An estate plan starts with a will, but that’s just the beginning. A true estate plan includes addressing issues that occur while we are living, as well as when we have passed. Everyone needs to have these plans in place, regardless of how much or little one owns.
Having an estate plan means that you and your family are prepared not just for death, but also for illness and incapacity. Distribution of your property according to your wishes, is just one part of an estate plan. Minimizing state and federal estate taxes is another. A complete estate plan addresses many legal, financial and health issues.
Investopedia’s recent article, “6 Estate Planning Must-Haves,” provides us with a list of items every estate plan should include:
- A will and/or a trust;
- Powers of attorney;
- Beneficiary designations;
- A letter of intent;
- Guardianship designations;
- Health Directives.
In addition to these documents and designations, a thorough estate plan also should consider the purchase of insurance, like long-term care insurance, income producing investments, and life insurance to pass money to beneficiaries without probate.
Let's look at each item on this checklist to make sure you haven't left any decisions to chance.
Wills and Trusts. A will or trust should be one of the primary parts of your estate plan, even if you don't have a lot of assets. Wills make certain that your assets are distributed according to your instructions. Your family will appreciate your clear direction on how your personal effects should be shared. Trusts can also help limit estate taxes or legal challenges and costly and slow court procedures.
Power Of Attorney and Health Directives. A durable power of attorney (POA) allows an agent or a person you assign to act on your behalf, if you’re unable to do so yourself during your life when it is most important. A Health Care Proxy (HCP) designates another person to make critical healthcare decisions on your behalf in the event of incapacity.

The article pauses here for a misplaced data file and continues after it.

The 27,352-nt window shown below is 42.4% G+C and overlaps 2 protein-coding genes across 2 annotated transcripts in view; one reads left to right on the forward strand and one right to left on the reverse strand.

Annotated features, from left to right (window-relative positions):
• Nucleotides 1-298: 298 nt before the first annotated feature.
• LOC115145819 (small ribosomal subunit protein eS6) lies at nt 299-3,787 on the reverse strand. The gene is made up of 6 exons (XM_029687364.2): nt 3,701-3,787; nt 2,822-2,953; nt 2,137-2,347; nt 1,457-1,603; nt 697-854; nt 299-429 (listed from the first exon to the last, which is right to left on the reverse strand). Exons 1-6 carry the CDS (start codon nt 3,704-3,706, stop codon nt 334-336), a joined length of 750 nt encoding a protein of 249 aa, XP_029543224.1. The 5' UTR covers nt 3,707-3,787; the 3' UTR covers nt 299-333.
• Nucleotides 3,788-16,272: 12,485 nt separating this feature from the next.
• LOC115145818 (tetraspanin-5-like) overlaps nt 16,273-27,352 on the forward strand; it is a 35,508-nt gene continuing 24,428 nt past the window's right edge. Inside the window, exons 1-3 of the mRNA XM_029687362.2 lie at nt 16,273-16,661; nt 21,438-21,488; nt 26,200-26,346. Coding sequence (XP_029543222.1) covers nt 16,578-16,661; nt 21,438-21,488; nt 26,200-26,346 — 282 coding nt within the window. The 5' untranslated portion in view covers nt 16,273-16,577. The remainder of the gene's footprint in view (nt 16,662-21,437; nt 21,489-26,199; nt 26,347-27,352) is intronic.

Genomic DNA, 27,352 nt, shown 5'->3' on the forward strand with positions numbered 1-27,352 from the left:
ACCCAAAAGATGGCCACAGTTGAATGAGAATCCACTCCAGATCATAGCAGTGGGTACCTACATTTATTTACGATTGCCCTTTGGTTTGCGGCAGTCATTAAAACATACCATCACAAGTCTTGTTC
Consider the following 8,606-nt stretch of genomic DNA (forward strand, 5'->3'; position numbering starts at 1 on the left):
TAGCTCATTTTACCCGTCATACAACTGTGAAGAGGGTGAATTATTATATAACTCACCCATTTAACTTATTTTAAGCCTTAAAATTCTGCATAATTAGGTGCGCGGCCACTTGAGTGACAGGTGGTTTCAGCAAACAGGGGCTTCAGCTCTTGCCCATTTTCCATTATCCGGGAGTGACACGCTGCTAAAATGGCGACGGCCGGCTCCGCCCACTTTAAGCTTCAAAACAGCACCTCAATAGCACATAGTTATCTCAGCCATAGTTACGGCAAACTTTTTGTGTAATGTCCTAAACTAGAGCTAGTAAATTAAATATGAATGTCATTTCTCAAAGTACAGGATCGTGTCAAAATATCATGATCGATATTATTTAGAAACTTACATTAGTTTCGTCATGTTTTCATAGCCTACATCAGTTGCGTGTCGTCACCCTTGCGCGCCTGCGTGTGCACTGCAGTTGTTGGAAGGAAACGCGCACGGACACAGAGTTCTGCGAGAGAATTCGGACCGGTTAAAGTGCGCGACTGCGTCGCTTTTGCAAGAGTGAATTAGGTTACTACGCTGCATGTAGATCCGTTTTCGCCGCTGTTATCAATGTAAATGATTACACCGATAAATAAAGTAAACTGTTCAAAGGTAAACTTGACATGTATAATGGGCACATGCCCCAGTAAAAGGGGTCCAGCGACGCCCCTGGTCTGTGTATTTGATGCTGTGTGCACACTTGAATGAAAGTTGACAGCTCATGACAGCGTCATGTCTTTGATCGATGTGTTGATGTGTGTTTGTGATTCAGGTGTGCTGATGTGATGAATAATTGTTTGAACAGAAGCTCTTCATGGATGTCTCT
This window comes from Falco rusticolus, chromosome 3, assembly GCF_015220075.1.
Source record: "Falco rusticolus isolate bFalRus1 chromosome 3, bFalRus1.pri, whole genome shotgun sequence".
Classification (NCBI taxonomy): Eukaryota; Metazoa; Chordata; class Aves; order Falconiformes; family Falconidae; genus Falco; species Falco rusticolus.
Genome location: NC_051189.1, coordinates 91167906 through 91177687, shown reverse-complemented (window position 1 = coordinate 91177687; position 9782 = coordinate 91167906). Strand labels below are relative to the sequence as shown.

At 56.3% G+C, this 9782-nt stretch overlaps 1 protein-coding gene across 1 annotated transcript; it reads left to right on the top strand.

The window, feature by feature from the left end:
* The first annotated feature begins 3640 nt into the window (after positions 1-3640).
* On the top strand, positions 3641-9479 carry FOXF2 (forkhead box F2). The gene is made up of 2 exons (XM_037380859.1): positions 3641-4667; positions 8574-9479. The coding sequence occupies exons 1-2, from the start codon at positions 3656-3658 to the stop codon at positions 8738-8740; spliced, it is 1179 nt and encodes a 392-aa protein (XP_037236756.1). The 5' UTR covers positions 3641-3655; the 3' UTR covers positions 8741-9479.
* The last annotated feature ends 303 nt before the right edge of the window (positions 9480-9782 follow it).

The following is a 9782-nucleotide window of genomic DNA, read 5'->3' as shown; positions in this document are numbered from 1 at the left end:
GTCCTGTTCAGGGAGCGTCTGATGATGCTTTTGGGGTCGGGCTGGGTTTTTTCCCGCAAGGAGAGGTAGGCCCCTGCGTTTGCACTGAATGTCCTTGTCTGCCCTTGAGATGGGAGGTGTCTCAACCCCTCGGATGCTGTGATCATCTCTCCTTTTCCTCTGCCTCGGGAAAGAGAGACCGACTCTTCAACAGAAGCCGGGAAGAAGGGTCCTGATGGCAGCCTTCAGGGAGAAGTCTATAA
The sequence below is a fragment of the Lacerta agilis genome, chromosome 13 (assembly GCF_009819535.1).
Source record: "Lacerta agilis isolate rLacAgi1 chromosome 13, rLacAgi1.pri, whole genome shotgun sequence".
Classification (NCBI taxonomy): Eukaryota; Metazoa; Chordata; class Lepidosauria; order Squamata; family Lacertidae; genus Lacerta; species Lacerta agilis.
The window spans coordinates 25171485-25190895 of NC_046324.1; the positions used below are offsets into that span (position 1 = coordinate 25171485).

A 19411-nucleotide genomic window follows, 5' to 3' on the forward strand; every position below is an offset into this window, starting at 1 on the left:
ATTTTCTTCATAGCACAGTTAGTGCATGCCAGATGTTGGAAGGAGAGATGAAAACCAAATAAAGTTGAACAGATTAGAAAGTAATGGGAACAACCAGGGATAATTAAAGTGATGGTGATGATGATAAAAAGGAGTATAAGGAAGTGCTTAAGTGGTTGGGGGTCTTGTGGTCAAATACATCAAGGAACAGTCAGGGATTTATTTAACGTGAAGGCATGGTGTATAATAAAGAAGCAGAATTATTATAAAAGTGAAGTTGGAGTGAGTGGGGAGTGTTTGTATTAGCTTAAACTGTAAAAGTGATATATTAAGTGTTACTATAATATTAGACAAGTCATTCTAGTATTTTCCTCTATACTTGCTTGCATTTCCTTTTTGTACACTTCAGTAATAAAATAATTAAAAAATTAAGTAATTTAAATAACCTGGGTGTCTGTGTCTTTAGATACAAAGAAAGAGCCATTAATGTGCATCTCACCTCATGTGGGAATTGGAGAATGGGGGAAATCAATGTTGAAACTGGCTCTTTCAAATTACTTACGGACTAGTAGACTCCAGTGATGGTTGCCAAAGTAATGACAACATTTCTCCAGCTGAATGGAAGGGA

Beneficiary Designations. Some of your assets will pass to your heirs without being mentioned in your will, such as 401(k) plan assets, annuities, IRAs, etc. Therefore, maintain a beneficiary and a contingent beneficiary on these types of accounts. Likewise, insurance plans should have a beneficiary and a contingent beneficiary, because they also pass outside of a will. Your beneficiaries should be over 21 and mentally competent. These need to be updated regularly as your life changes.
Letter of Intent. This is simply a document for your executor or a beneficiary to define what you want done with a particular asset after your death or incapacitation. Some letters of intent also contain funeral details and other special requests. A letter of intent isn’t legally binding. It helps inform a probate judge of your intentions and may help in the distribution of your assets, if the will is declared invalid for some reason. These can be extremely helpful for blended families or when close friends or non-family members are selected as your executor or trustee.
Guardians/Special Needs Provisions. If you have minor children or are considering having kids, naming a guardian is very important. Be sure the person(s) shares your views, is financially sound and willing to raise your children. You should also name a backup or contingent guardian. Most people don’t understand that if you don’t name a guardian in your will, the decision is made by the court. It is possible that the court choses someone you would never have wanted to raise your children.
There may also be a need to provide for other dependent or disabled loved ones in your Estate Planning documents, such as a disabled adult child. Your Estate Planning documents can includes special provisions to set up a Special Needs Trust or Discretionary Trust for the benefit of the person who may need help in managing their inheritance. This can also include individuals who have other financial or spendthrift issues. Your documents can be customized to include those protective trusts to be created after you pass, as part of their inheritance.
Meet with one of our estate planning attorneys and prepare a complete estate plan to protect your loved ones.
Reference: Investopedia (July 16, 2019) “6 Estate Planning Must-Haves”